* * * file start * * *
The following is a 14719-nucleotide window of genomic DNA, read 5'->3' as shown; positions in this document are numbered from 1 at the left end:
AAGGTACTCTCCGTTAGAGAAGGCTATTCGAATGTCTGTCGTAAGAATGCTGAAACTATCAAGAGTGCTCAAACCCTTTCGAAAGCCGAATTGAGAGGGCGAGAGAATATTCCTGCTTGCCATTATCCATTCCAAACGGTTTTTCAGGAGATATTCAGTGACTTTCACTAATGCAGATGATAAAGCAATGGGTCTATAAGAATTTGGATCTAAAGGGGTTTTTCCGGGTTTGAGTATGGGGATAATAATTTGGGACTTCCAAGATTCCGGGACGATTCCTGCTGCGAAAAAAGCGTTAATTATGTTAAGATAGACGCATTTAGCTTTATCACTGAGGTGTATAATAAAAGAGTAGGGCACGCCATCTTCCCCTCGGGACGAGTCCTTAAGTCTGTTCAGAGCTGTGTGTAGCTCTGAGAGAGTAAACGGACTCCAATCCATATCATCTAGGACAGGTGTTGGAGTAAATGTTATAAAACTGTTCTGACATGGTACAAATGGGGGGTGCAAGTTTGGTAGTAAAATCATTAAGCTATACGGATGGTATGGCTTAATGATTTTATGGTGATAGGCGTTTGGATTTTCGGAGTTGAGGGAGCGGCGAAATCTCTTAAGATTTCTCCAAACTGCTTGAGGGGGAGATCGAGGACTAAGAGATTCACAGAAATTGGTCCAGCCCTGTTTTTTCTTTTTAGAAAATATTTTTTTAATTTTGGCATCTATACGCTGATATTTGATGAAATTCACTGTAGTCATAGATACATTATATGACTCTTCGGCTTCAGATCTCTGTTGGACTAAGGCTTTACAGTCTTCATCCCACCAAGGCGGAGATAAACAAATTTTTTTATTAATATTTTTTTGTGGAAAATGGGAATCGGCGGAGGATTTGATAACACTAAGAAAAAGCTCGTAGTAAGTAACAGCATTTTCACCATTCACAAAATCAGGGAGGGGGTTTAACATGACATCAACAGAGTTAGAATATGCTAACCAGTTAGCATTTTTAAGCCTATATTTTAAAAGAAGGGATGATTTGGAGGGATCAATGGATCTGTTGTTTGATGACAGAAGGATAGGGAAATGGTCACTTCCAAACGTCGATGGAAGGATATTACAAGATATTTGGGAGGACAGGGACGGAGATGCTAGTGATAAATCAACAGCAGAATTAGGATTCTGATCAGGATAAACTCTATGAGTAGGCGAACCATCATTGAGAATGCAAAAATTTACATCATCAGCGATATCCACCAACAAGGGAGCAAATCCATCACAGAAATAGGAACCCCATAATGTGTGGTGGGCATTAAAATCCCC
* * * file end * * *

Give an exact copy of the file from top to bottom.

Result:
The following is a 14719-nucleotide window of genomic DNA, read 5'->3' as shown; positions in this document are numbered from 1 at the left end:
AAGGTACTCTCCGTTAGAGAAGGCTATTCGAATGTCTGTCGTAAGAATGCTGAAACTATCAAGAGTGCTCAAACCCTTTCGAAAGCCGAATTGAGAGGGCGAGAGAATATTCCTGCTTGCCATTATCCATTCCAAACGGTTTTTCAGGAGATATTCAGTGACTTTCACTAATGCAGATGATAAAGCAATGGGTCTATAAGAATTTGGATCTAAAGGGGTTTTTCCGGGTTTGAGTATGGGGATAATAATTTGGGACTTCCAAGATTCCGGGACGATTCCTGCTGCGAAAAAAGCGTTAATTATGTTAAGATAGACGCATTTAGCTTTATCACTGAGGTGTATAATAAAAGAGTAGGGCACGCCATCTTCCCCTCGGGACGAGTCCTTAAGTCTGTTCAGAGCTGTGTGTAGCTCTGAGAGAGTAAACGGACTCCAATCCATATCATCTAGGACAGGTGTTGGAGTAAATGTTATAAAACTGTTCTGACATGGTACAAATGGGGGGTGCAAGTTTGGTAGTAAAATCATTAAGCTATACGGATGGTATGGCTTAATGATTTTATGGTGATAGGCGTTTGGATTTTCGGAGTTGAGGGAGCGGCGAAATCTCTTAAGATTTCTCCAAACTGCTTGAGGGGGAGATCGAGGACTAAGAGATTCACAGAAATTGGTCCAGCCCTGTTTTTTCTTTTTAGAAAATATTTTTTTAATTTTGGCATCTATACGCTGATATTTGATGAAATTCACTGTAGTCATAGATACATTATATGACTCTTCGGCTTCAGATCTCTGTTGGACTAAGGCTTTACAGTCTTCATCCCACCAAGGCGGAGATAAACAAATTTTTTTATTAATATTTTTTTGTGGAAAATGGGAATCGGCGGAGGATTTGATAACACTAAGAAAAAGCTCGTAGTAAGTAACAGCATTTTCACCATTCACAAAATCAGGGAGGGGGTTTAACATGACATCAACAGAGTTAGAATATGCTAACCAGTTAGCATTTTTAAGCCTATATTTTAAAAGAAGGGATGATTTGGAGGGATCAATGGATCTGTTGTTTGATGACAGAAGGATAGGGAAATGGTCACTTCCAAACGTCGATGGAAGGATATTACAAGATATTTGGGAGGACAGGGACGGAGATGCTAGTGATAAATCAACAGCAGAATTAGGATTCTGATCAGGATAAACTCTATGAGTAGGCGAACCATCATTGAGAATGCAAAAATTTACATCATCAGCGATATCCACCAACAAGGGAGCAAATCCATCACAGAAATAGGAACCCCATAATGTGTGGTGGGCATTAAAATCCCC